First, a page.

BEAUMONT -- A three-judge panel in the Court of Appeals Ninth District of Texas has affirmed a ruling against Jefferson County regarding a motorist who was injured by a vehicle driven by a county worker.
According to the complaint, County Sheriff’s Office staffer Phillip Swan, Jr. was behind the wheel of a county-owned car when he allegedly caused a crash with Dudley Dent, who was in another car and later filed a lawsuit.
Police reports say Swan caused the crash when he failed to yield. Dent sued the county for damages and personal injuries a few months later, blaming the county for Swan’s negligence. The county responded that because it is a governmental organization, it was protected under immunity. It also filed a plea to the jurisdiction, arguing the lower court did not have jurisdiction because Swan was not acting within the scope of his employment when the accident occurred.
But Dent alleged Swan told him after the accident that he got “distracted” because he was “responding to a call from work,” according to the appeals court. Dent argued this shows Swan was acting within the scope of his employment.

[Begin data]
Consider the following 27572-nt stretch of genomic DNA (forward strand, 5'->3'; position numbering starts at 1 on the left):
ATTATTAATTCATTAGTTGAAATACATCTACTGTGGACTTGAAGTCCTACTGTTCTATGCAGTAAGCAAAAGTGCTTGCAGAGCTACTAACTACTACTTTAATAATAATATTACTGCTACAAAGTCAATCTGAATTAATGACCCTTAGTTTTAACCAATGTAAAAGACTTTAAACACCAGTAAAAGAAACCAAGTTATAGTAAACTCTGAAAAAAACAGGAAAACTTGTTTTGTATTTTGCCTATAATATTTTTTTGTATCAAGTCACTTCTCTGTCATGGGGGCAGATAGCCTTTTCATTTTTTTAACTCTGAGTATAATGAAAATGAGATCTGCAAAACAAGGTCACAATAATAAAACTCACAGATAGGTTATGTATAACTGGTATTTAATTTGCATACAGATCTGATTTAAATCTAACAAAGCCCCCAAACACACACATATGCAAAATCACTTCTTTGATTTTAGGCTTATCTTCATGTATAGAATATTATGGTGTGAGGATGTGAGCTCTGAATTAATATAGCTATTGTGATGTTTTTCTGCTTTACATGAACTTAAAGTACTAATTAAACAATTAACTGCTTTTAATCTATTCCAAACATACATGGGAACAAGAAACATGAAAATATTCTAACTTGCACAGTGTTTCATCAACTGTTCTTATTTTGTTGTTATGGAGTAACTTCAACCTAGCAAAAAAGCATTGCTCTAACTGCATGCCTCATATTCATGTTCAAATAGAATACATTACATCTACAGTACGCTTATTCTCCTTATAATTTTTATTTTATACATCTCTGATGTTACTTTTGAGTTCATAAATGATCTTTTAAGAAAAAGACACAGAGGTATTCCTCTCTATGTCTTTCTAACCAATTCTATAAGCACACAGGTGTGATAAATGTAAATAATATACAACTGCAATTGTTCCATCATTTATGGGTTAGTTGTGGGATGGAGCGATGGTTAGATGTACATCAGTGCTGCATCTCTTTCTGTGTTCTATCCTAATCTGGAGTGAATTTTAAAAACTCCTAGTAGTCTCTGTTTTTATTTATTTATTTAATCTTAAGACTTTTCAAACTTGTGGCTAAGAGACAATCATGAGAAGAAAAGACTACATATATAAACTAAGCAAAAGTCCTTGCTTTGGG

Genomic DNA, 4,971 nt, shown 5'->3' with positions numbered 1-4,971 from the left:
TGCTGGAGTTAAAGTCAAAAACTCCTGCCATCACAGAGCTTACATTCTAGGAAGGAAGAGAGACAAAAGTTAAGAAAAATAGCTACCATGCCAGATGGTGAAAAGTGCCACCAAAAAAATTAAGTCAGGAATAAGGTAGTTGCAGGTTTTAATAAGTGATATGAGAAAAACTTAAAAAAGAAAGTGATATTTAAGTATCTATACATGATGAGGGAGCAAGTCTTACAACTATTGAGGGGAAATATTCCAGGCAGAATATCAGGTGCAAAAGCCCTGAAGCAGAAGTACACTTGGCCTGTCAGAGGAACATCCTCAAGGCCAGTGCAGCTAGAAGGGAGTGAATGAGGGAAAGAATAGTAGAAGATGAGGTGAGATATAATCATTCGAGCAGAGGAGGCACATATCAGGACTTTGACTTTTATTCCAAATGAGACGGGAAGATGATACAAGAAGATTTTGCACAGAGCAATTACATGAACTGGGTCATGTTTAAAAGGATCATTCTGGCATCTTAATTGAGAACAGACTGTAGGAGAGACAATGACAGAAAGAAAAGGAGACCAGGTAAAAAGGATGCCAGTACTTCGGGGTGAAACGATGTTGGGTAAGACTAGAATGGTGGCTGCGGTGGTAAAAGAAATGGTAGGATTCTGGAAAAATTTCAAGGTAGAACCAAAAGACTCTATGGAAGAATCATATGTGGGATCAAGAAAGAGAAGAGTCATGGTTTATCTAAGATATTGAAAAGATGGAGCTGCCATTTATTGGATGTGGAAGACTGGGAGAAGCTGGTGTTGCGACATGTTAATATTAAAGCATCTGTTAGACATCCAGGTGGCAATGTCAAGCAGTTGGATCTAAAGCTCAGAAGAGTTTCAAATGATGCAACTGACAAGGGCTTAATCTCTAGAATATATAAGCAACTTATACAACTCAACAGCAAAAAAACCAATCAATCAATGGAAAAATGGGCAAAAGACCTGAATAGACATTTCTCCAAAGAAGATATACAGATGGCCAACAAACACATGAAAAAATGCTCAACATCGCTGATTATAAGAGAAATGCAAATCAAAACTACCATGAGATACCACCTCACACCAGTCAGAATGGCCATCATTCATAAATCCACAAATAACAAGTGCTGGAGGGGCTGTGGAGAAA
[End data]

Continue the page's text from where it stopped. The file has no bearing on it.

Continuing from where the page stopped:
The county then requested the trial declare Dent could not sue for car damages because Dent did not own the car he was driving in the accident. The trial court ultimately denied both the county’s plea to the jurisdiction and the request for declaratory judgment. The county appealed, and the appeals court affirmed.
The appeals panel ruled, “We conclude the trial court was required to deny the county’s plea to the jurisdiction, so the trial court’s ruling as to that order Is affirmed. We further conclude we lack jurisdiction to review the trial court’s order denying the county’s request for declaratory judgment and dismiss that part of the county’s appeal.”
It added that Swan’s statement of being distracted was enough to create an issue of material fact if Swan was within the scope of his employment and it affirmed the denial of the plea to jurisdiction.
As for the county’s attempt to get the court to declare Dent could not sue for property damages, the appeals court ruled, “No statute exists authorizing an appeal from a trial court’s interlocutory ruling on a request for declaratory judgment,” and the appeals court said it did not have jurisdiction.
Justice Hollis Horton ruled on the case. Justices Charles Kreger and Leanne Johnson concurred.